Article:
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    Old 09-22-2012, 12:08 PM   #16
    Tall Allen
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    re: Pca

    Your exercise regimen will pay off in improved results, so I'm really happy to hear how well you're doing it.

    For some tips about the hot flashes, go to this link:
    http://www.healthboards.com/boards/cancer-prostate/863967-hot-flashes-adt.html
    Estrogen patches make me nervous for several reasons. Acupuncture would be my first choice, especially seeing how well it worked for Baptista.

    Eventually your hormone therapy will shrink the prostate, which should relieve those symptoms. In the meantime, you might get some immediate relief from your urinary symptoms with the following combination:
    1. an alpha blocker like Rapaflo
    2. Proscar or Avodart
    3. Cialis (recently FDA-approved for BPH)
    You can ask your urologist.

    Cialis has the added benefit of protecting the penile vasculature from radiation damage. I took it from the start and for almost a year afterward as a preventative measure, and have had no ED at all. There will be an important paper recommending its prophyllactic use with radiation therapy to protect sexual function that will be presented by Dr. Zelefsky at the ASTRO meeting in a couple of weeks.

    - Allen

     
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    Old 09-22-2012, 02:38 PM   #17
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    re: Pca

    See if your Doc will prescribe Flomax for the Urinary problems. The hot flashes come and go. I'm a couple of weeks into my 2nd 6-month injection.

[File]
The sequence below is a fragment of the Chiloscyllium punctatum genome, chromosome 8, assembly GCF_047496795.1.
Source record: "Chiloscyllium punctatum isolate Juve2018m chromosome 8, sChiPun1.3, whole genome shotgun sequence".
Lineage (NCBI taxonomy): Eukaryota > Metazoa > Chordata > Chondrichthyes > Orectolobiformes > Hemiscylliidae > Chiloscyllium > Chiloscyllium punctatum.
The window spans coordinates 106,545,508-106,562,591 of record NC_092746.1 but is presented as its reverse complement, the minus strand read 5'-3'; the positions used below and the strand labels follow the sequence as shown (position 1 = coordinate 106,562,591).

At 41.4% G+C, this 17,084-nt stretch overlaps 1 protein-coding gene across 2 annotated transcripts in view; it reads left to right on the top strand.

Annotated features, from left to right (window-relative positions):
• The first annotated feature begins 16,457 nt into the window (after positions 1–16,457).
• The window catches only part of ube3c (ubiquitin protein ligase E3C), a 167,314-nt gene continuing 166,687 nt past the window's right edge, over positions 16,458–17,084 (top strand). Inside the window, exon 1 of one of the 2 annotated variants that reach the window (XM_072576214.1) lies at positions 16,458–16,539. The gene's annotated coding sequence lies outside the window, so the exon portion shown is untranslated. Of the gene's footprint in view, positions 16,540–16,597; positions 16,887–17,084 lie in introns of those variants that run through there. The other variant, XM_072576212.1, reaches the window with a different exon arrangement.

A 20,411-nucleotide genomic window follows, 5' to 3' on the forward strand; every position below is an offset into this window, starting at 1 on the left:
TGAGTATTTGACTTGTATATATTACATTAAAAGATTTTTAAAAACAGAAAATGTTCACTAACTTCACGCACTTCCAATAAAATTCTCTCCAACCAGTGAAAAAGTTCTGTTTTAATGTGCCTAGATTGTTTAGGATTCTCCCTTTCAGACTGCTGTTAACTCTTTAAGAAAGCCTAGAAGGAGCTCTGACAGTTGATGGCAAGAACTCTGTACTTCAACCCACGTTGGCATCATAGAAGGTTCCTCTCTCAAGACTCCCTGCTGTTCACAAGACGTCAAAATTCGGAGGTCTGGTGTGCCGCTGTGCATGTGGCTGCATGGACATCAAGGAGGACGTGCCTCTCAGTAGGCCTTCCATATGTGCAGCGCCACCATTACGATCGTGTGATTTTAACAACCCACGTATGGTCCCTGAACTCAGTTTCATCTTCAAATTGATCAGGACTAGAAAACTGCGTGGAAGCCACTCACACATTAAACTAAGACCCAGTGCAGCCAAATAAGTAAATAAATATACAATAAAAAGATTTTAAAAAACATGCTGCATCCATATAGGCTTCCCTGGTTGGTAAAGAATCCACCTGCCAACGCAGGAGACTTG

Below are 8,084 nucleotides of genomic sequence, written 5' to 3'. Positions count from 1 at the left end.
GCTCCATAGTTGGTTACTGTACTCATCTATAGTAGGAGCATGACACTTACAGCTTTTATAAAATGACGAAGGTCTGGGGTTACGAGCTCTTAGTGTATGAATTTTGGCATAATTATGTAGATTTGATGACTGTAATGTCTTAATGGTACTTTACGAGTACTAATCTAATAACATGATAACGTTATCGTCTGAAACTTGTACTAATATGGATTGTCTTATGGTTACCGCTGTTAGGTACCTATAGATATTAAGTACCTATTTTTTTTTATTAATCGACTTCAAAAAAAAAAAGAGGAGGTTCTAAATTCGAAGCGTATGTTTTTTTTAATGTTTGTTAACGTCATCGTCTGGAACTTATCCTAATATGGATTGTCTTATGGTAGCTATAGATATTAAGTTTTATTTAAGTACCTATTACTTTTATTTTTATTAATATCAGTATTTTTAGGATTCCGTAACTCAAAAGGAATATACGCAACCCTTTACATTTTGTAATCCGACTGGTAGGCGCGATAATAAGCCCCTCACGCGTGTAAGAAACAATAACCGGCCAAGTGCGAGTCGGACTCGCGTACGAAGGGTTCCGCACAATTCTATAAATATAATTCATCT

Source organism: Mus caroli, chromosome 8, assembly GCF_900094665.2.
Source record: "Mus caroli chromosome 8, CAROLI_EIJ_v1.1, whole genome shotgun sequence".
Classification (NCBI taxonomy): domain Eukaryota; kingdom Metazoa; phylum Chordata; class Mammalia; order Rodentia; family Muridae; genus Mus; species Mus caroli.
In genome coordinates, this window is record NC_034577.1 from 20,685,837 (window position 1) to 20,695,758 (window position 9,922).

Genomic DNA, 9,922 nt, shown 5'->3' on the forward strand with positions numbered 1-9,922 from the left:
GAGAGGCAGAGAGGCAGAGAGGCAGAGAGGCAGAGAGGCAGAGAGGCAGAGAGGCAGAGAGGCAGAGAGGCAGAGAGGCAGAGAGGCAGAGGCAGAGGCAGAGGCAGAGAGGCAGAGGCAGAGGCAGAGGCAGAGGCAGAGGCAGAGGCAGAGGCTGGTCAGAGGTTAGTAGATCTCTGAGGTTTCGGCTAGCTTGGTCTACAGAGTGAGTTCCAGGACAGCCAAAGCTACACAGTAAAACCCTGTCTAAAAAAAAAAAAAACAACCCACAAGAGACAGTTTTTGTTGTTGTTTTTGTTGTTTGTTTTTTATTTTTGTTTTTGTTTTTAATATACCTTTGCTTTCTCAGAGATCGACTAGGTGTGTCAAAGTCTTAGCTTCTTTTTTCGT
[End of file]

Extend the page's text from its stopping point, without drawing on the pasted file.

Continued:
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    Old 09-22-2012, 04:03 PM   #18
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    re: Pca

    I did flomax, avodart, and saw palmetto prior to being diagnosed. The fact that none of these things improved my condition was the reason I was referred to urologist.

    Iíll switch to soy milk and see if that makes any difference.

     
    Old 09-22-2012, 07:28 PM   #19
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    re: Pca

    RJV,
    I suggest that before you agree to radiation treatment in Vancouver that you research Proton Therapy. I live in Kamloops and rejected radiation treatment at the BC Cancer Centre in Kelowna and instead went to Loma Linda University Medical Center for Proton Therapy. I'm sure that I made the right decision and achieved a cure without the common side effects such as impotence, incontinence, and toxic bowel problems. Check out the James M. Slater Proton Treatment and Research Center at Loma Linda for cutting edge treatment not available in Canada.
    Best of luck,
    Bob

     
    Old 09-23-2012, 10:53 AM   #20
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    re: Pca

    Quote:
    Originally Posted by harpman View Post
    RJV,
    I suggest that before you agree to radiation treatment in Vancouver that you research Proton Therapy. I live in Kamloops and rejected radiation treatment at the BC Cancer Centre in Kelowna and instead went to Loma Linda University Medical Center for Proton Therapy. I'm sure that I made the right decision and achieved a cure without the common side effects such as impotence, incontinence, and toxic bowel problems. Check out the James M. Slater Proton Treatment and Research Center at Loma Linda for cutting edge treatment not available in Canada.